Configuration error:


My pre-flight reports an error when i make new definitions to my a check_http service. The error is blow:

Error: Service check command ‘check_http ‘-H…com -u /and/and/and/monitored.png’’ specified in service ‘HTTP’ for host '…com ’ not defined anywhere!

When run manually i get a HTTP ok Retured.

/usr/lib/nagios/plugins/libexec/check_http '-H…com -u /and/and/and/monitored.png
HTTP OK HTTP/1.1 200 OK - 383 bytes in 0.062 seconds |time=0.062472s;;;0.000000 size=383B;;;0

Hosts.cfg:’ host definition

define host{
use generic-host ; Name of host template to use
address xx.xx.xx.xx
check_command check-host-alive
max_check_attempts 3
notification_interval 120
notification_period 24x7
notification_options d,u,r
contact_groups server-notify

Service definition

define service{
use generic-service ; Name of service template to use

    service_description             HTTP
    is_volatile                     0
    check_period                    24x7
    max_check_attempts              3
    normal_check_interval           5
    retry_check_interval            1
    contact_groups                  server-notify
    notification_interval           120
    notification_period             24x7
    notification_options            w,u,c,r
    check_command                   check_http '-H -u /and/and/and/monitored.png'


You ‘define’ your check commands in a command object definition (normally in commands.cfg in v3) - they look something like this:
[blockquote]# ‘check_http’ command definition
define command{
command_name check_http
command_line $USER1$/check_http -I $HOSTADDRESS$ $ARG1$
Then, when you define the check_command variable in your service object you pass variables to the check command through use of the delimiter “!”, like
check_command check_http!-u /download/index.php -t 5 -s “latest-version.tar.gz”
So what happens next is the variables from the check_commans line are passed on to the command definition in the order in which they are delimited. If you note the example above for check_http, the first variable $HOSTADDRESS$ will be populated automatically by nagios. the second variable, $ARG1$, will be populated by anything between the first and second delimiter ("!") - in this case that’s the whole of the remaining check command (i.e. there is no 2nd delimiter and no $ARG2$ in the command object - if there was it’d follow the same sort of reasoning - $ARG2$ maps to the content between the second and third delimiter, $ARG3$ to that between the third and forth, and so on…). Therefore nagios interperates it as follows…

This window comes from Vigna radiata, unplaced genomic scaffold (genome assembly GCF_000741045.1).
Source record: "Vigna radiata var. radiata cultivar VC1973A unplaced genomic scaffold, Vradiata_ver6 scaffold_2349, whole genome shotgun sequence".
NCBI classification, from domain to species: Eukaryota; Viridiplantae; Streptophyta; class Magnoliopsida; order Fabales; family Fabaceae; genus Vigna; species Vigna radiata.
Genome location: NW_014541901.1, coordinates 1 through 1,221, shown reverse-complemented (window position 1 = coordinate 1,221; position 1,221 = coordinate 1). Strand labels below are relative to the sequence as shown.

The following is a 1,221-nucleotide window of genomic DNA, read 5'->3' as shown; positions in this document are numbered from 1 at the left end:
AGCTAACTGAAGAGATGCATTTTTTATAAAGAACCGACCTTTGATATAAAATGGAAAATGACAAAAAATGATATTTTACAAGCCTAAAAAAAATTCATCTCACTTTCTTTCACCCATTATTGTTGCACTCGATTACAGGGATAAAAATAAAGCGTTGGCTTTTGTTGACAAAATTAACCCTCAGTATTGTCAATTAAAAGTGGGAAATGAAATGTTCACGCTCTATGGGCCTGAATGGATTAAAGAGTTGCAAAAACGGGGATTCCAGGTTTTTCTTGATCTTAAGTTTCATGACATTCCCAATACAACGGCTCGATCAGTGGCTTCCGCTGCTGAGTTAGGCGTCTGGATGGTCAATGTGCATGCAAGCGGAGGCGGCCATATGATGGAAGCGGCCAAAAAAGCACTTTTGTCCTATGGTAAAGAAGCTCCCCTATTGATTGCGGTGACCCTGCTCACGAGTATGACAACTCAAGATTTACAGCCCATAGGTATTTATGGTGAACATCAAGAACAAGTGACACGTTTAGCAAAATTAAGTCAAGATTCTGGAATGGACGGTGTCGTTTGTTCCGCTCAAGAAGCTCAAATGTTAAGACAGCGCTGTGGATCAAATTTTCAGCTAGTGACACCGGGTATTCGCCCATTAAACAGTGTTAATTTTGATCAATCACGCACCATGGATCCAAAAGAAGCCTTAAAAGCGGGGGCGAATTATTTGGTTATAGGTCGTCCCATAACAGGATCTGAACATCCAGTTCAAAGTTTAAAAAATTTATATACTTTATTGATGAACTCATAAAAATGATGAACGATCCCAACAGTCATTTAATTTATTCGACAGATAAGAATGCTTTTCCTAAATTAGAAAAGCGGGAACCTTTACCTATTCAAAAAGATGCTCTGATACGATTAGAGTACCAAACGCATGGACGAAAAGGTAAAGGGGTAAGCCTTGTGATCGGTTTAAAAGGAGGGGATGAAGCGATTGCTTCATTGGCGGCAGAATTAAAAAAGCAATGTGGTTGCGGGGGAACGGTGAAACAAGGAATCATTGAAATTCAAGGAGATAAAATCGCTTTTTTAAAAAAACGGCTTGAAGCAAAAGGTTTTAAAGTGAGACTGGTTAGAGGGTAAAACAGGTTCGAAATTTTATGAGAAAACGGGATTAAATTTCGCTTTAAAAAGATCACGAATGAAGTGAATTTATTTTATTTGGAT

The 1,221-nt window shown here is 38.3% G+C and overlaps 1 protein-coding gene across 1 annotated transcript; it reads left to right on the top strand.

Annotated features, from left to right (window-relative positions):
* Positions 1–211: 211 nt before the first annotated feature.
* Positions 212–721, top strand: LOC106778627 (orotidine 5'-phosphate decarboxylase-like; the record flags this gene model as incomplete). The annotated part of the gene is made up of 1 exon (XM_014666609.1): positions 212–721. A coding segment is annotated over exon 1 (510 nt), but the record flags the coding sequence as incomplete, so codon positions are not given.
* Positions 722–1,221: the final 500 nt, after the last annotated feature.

[blockquote]command_line $USER1$/check_http -I $HOSTADDRESS$ $ARG1$
check_command check_http!-u /download/index.php -t 5 -s “latest-version.tar.gz”

check_http -I 192.168.what.ever -u /download/index.php -t 5 -s “latest-version.tar.gz”[/blockquote]
So… if you have a working command of
[blockquote]check_http -H…com -u /and/and/and/monitored.png[/blockquote]
and your command object for check_http looks like
[blockquote]command_line $USER1$/check_http -I $HOSTADDRESS$ $ARG1$[/blockquote]
then your service object wants to be something like
[blockquote]check_command check_http!-u /and/and/and/monitored.png[/blockquote]
You may need to fiddle with that a bit depending on your check_http command object definition, though the key thing here is seeing how the delimiter works.
Theres a bunch of nagios documentation on monitoring publicly available services at … vices.html




Thanks for the reply… I think i’ve got it now… I’ve defined the host and url in my commands config and all is ok now.